The European Central Bank (ECB) announced a fresh stimulus package on Thursday 12th September, in an attempt to prevent the fragile Eurozone economy from grinding to a halt. The stimulus includes an interest rate cut and plans to pump €20bn a month into the financial markets.
In one of his final acts as ECB President, before Christine Lagarde takes over in November, Mario Draghi said governments across the Eurozone needed to take greater steps to reboot growth by ramping up public spending or cutting taxes.
In a thinly veiled rebuke to Germany, which has among the strongest government finances in the world, Draghi said that Eurozone nations with solid finances had to take swift steps to support growth by loosening their purse strings.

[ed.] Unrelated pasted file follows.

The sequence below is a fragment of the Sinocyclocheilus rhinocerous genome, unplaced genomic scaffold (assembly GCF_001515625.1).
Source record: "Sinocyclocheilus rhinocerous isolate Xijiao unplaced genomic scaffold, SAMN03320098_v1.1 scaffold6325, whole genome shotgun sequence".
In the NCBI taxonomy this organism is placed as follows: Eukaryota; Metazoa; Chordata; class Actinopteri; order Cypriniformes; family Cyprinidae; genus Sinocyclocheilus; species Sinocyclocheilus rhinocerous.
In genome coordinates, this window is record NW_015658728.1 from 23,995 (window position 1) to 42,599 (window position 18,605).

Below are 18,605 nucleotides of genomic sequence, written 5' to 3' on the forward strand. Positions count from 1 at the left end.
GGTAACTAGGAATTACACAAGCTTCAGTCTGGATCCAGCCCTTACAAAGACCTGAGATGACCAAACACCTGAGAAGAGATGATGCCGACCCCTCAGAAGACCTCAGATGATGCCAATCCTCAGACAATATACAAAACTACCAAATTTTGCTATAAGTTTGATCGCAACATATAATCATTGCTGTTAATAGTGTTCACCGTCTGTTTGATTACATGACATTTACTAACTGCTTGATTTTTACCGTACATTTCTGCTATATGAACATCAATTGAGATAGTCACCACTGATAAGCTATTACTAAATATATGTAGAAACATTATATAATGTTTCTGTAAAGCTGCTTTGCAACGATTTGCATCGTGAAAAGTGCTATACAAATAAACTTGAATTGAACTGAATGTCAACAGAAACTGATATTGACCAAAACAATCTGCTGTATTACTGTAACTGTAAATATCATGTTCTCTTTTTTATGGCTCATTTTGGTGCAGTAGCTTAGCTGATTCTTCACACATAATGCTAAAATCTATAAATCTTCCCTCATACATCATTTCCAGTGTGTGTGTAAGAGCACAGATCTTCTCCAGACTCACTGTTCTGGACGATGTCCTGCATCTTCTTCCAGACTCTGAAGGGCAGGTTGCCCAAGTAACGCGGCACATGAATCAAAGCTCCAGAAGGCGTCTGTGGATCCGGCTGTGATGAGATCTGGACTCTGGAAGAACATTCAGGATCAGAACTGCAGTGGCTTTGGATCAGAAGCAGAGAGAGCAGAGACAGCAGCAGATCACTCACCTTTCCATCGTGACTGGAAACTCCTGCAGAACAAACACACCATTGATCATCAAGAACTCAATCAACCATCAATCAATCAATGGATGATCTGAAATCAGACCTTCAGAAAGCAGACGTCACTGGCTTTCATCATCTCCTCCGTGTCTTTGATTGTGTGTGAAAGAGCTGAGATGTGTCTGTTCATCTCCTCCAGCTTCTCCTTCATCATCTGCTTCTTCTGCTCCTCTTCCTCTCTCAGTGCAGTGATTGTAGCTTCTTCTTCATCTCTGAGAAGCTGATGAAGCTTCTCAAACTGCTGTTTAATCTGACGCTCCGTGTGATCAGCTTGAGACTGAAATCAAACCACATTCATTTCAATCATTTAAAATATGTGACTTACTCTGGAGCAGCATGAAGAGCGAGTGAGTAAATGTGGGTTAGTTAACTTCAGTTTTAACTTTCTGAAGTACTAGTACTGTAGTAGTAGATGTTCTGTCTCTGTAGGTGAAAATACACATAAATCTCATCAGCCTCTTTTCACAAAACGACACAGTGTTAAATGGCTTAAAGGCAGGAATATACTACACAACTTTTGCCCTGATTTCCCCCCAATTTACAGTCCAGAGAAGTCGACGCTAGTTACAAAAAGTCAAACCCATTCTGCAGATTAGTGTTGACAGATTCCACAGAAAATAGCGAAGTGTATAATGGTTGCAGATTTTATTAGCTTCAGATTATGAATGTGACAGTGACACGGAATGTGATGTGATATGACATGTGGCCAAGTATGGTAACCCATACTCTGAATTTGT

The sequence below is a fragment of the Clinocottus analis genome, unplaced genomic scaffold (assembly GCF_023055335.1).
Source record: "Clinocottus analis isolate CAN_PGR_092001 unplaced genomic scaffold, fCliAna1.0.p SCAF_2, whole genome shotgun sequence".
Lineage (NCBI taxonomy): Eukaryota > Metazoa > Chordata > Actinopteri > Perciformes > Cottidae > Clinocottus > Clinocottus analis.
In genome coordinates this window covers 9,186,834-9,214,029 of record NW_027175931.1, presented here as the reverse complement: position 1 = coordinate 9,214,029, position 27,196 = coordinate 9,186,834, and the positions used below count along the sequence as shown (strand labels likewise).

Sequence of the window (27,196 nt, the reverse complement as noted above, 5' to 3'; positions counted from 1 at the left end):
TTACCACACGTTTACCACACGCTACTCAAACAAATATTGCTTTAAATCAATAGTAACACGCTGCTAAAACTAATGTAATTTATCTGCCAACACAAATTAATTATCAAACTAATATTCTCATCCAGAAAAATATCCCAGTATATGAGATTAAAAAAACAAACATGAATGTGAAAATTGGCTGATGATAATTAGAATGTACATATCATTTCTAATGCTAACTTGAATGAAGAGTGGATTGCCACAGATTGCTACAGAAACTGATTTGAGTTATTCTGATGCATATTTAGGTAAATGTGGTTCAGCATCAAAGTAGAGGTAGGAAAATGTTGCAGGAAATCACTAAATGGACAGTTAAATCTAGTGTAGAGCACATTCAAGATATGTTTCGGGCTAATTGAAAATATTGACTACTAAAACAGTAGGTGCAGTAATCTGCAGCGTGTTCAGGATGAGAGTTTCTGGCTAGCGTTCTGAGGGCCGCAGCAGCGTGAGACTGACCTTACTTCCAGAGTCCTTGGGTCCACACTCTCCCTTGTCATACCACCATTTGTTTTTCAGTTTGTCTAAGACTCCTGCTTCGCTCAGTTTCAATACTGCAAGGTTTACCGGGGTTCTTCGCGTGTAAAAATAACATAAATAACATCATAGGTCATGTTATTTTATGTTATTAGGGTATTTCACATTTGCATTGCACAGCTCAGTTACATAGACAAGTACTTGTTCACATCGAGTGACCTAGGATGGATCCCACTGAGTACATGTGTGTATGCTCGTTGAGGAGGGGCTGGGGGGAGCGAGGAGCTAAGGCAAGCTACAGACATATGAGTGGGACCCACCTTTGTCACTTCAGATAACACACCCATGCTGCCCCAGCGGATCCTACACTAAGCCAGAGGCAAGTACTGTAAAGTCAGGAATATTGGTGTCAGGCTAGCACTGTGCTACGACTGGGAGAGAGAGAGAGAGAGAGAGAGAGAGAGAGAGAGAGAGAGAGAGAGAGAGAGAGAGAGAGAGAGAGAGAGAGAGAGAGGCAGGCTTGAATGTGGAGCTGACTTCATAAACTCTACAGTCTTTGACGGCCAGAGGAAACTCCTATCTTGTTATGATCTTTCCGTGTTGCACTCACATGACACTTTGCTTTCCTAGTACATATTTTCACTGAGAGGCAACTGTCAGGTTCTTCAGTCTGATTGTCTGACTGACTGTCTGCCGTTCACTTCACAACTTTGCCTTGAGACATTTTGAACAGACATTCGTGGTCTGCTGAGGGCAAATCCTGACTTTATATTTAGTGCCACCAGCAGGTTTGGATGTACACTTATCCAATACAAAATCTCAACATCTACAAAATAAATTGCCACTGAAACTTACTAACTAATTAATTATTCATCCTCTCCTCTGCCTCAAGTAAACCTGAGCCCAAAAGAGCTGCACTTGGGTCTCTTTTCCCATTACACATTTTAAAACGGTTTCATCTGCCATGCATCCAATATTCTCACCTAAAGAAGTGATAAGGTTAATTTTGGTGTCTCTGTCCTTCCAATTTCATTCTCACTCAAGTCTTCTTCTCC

After years of support from the central bank to sustain growth in the decade since the financial crisis, he said: “Now it’s high time I think for the fiscal policy to take charge. In view of the weakening economic outlook and the continued prominence of downside risks, governments with fiscal space should act in an effective and timely manner.”
The ECB said it would cut its deposit rate to a new all-time low of -0.5%, a reduction of 0.1%, meaning banks would incur charges on any balances they kept there. Negative interest rates are meant to encourage banks to lend to consumers and businesses, rather than park their money with the ECB.